– Budgeting $ – be smart with your money as best you can – libraries exist, free online PDFs exist, scanning and printing is free here. There’s also a student loan service on campus if you need.
– Write, write, write. Every single day, even 100w is good – get synthesizing early, and marinate those heavy ideas as quickly as you possibly can.
– Plan, plan, plan. What do you want? When? Why?
– File, file, file. What goes where? Why? Your admin is vital here. I can find my student feedback from 2013 in an instant, for example, along with my notes on the work of Giddens from Honours. However, make sure you back-up your material across 5 different sources! (The story of someone’s computer crashing and losing 6 months work is pure heartache I promise you)
– Time and how you use it – management and planning is key here. Break it down from year goals, to a monthly breakdown, into a week-by-week planner, which then gets broken down further into a daily timetable. With this, you can do any of those chapters, interviews, and publications with mental clarity, rather than feeling an immense pressure to do everything all at once all the time.
– Say yes to everything – journal invitations, conference, admin roles, speaking opportunities, collaboration; all of these are great, as long as you’re realistic about fitting them in…
– BUT have a ‘No Committee’ – people you trust that you can explain the opportunity to in a rational way, and then respect them if they say “No, don’t do that, stay on the path”. I cannot overemphasise this, and it leads to my next tip…
– Grab your people, start a gang, get tattoos – This is something I said to one of my best mates, another PhD here, in a moment of total success (they come rarely, so embrace them, trust me). He’d just secured a new teaching role in his second year, and his win felt like my win and vice versa. I highly recommend saying hello, reaching out, and meeting people you can hang out with. All wins are shared, all obstacles are shared, all challenges are discussed and reassessed and all success is glorious. Uglier hues in the tattoo the better.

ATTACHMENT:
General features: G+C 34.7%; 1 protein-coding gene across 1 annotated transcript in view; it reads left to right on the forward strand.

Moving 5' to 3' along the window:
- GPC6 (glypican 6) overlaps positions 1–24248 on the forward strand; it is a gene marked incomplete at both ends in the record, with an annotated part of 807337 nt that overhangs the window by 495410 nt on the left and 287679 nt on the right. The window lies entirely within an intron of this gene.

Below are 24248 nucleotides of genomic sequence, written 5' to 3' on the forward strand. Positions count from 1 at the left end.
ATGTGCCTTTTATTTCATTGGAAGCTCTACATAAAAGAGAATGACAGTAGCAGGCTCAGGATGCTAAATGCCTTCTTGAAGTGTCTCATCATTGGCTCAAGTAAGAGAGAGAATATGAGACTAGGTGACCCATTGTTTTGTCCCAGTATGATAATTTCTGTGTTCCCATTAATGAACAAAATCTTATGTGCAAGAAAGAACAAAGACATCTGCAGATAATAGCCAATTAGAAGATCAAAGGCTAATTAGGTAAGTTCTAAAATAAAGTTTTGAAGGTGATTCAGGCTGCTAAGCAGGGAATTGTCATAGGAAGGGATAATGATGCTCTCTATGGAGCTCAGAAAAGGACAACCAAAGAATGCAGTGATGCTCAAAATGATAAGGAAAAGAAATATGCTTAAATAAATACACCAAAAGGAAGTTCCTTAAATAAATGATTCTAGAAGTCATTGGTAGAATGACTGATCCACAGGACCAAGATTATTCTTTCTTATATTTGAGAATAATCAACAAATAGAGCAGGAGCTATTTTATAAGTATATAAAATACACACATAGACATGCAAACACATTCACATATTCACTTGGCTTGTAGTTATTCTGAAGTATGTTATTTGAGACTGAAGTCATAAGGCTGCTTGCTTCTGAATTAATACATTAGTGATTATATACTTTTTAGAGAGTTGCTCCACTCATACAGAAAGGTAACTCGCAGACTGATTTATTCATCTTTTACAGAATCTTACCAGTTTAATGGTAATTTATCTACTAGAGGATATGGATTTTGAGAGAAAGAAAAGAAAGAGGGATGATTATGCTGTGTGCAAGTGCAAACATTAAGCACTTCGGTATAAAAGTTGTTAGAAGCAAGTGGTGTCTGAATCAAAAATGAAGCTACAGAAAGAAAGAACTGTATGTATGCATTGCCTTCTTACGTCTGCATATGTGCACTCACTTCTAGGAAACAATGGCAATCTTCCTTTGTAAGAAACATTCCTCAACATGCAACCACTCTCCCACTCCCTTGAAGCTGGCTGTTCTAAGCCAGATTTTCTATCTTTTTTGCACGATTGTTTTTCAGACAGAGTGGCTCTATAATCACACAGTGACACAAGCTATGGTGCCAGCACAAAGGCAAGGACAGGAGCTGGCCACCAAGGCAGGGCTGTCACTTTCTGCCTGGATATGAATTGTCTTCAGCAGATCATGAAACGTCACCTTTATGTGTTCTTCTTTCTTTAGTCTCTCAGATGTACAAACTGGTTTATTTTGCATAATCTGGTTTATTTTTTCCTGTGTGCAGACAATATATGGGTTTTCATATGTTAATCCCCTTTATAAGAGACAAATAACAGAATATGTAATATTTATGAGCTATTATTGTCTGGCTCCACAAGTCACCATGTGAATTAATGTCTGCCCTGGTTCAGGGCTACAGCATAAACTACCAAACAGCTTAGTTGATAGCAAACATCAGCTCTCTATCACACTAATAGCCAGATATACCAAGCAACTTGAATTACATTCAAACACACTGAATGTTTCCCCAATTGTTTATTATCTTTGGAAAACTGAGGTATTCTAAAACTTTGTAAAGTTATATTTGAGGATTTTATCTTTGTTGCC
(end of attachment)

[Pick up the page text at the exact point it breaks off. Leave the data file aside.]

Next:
– Teaching as learning/grounding – if you get the opportunity to do some teaching, I highly recommend you do so. It will not only teach you so much more about your own subject area, but will also remind you as to its importance. The moment a Youth pulls apart something recently in the news with the insight of a fellow PhD is a glorious one, and rejuvenating. Trust me.
– Six days a week / fluctuations in hours – sometimes 60 hours a week will be necessary. Sometimes 3 books need to be read this week. Othertimes you’ll have to mark 120 assignments, teach those 6 tutorials, and somehow hold together a relationship – there are fluctuations in having such a self-centred timetable, make sure you’re allocating your time and keeping on top of it. Weeks can fly by really quickly.
– Ethics application – a fantastic refinement process (can be arduous, but so important to both your participants, and your own research direction and clarity)
– Call/email your heroes – why not? How many times would some of your favourite academics get a lovely ‘thank you for the book’ note? Ten bucks it’s not very often. Give them a call!
– A bad first draft is still a first draft (edit, rather than perfect)
– Get as much feedback as possible (show your work) – send it to those people you are reading a lot of; all they can do is say no! Never be scared to show your work, nothing is every perfect and you’re training.
– Admin are saints – say hello, offer a hand
– Essential apps: Word v Scrivener; Endnote; Evernote; Hourglass; Google Scholar/alerts
– Essential ‘presence’: publish, conferences, online (Researchgate, Academia.edu, ORCID), uni website